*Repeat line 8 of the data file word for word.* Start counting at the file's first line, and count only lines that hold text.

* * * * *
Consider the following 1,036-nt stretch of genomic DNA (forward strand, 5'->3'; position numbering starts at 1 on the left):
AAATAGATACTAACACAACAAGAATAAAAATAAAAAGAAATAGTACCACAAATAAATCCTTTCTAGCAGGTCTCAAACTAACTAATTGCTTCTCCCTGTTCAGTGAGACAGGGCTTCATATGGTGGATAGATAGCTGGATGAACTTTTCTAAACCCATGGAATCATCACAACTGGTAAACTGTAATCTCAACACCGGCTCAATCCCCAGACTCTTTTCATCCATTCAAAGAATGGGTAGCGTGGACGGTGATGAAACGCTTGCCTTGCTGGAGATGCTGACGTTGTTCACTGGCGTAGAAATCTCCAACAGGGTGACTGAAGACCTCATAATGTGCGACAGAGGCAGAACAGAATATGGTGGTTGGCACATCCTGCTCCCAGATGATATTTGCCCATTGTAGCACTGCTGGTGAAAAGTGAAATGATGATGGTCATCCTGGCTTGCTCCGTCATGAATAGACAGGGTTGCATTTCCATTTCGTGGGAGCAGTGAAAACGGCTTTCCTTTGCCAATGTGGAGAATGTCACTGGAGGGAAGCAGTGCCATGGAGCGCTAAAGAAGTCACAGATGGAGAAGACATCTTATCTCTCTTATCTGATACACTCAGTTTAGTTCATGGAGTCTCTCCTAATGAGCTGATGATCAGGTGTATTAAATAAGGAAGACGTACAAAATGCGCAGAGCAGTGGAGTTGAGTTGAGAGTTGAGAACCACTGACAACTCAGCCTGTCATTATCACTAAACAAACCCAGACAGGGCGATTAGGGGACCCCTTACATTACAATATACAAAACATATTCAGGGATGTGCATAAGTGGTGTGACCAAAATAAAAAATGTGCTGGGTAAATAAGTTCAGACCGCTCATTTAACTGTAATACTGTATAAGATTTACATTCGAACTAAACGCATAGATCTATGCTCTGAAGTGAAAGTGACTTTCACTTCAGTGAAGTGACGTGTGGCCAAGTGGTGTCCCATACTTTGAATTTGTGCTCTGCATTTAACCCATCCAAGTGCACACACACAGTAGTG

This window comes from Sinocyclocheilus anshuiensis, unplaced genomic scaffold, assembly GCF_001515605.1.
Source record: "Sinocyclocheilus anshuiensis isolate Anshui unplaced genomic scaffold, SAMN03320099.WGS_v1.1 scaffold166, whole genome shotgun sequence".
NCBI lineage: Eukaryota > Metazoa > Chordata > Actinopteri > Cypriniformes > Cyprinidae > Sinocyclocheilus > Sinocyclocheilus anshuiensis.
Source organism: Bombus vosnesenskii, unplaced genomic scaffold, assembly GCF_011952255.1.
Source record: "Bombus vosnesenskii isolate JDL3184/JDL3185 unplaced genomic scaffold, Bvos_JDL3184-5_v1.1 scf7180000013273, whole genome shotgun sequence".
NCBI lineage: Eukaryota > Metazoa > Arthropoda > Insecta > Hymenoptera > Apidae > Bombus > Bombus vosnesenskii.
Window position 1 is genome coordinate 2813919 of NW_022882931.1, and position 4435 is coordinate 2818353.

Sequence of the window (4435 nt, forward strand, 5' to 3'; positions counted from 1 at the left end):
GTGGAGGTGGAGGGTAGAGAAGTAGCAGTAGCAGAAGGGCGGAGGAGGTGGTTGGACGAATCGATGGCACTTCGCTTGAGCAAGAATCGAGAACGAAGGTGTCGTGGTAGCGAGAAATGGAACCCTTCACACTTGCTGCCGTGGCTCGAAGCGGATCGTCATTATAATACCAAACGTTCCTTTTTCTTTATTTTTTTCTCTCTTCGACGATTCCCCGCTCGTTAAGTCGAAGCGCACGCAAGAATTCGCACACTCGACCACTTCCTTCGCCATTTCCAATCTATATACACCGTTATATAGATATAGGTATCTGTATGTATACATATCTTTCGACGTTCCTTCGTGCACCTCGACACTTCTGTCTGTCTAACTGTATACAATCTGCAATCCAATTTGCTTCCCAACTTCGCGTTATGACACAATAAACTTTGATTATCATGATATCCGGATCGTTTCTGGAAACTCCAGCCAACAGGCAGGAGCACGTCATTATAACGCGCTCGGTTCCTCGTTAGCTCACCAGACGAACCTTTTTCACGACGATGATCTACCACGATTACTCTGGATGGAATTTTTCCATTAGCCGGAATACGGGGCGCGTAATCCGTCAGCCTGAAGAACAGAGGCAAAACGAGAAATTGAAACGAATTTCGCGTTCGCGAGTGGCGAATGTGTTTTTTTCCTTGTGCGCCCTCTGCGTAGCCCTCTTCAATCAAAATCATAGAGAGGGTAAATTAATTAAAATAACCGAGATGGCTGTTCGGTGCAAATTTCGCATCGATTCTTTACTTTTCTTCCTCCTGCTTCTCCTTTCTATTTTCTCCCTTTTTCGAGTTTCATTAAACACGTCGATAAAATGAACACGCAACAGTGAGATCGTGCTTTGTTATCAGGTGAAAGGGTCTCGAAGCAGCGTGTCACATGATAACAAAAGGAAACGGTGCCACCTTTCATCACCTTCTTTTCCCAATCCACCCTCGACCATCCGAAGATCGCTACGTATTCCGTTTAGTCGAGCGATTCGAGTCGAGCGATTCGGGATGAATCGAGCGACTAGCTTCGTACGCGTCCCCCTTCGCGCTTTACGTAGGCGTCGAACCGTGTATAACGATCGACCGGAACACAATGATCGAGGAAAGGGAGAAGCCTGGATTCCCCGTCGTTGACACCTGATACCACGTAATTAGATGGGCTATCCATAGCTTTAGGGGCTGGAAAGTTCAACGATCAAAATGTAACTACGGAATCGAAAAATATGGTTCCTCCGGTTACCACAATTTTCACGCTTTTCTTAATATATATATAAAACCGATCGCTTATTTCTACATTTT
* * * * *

NCBI lineage: Eukaryota > Metazoa > Arthropoda > Insecta > Hymenoptera > Apidae > Bombus > Bombus vosnesenskii.